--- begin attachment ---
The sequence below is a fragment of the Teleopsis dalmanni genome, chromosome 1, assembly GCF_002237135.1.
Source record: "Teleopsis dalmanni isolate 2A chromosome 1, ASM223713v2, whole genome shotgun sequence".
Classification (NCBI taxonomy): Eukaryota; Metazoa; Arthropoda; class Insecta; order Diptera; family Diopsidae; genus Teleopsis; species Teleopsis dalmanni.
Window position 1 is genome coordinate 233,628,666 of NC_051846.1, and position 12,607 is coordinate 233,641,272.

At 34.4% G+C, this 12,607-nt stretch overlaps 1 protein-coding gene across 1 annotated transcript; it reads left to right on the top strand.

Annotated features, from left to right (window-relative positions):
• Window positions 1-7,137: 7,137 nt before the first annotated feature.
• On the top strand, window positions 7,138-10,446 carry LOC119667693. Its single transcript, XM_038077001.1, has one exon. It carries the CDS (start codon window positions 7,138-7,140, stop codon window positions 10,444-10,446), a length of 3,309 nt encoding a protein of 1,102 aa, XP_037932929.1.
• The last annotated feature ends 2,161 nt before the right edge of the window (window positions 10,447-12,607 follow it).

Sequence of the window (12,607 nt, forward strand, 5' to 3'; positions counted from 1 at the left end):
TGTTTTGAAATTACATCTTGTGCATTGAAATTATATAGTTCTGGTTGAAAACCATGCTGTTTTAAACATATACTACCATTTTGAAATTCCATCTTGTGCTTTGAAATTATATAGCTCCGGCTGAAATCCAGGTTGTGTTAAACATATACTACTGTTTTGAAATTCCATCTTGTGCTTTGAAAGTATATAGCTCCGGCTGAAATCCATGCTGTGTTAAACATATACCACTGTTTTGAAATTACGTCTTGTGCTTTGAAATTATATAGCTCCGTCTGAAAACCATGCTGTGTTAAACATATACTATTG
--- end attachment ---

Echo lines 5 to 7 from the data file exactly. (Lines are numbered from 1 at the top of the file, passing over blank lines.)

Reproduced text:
At 34.4% G+C, this 12,607-nt stretch overlaps 1 protein-coding gene across 1 annotated transcript; it reads left to right on the top strand.

Annotated features, from left to right (window-relative positions):
• Window positions 1-7,137: 7,137 nt before the first annotated feature.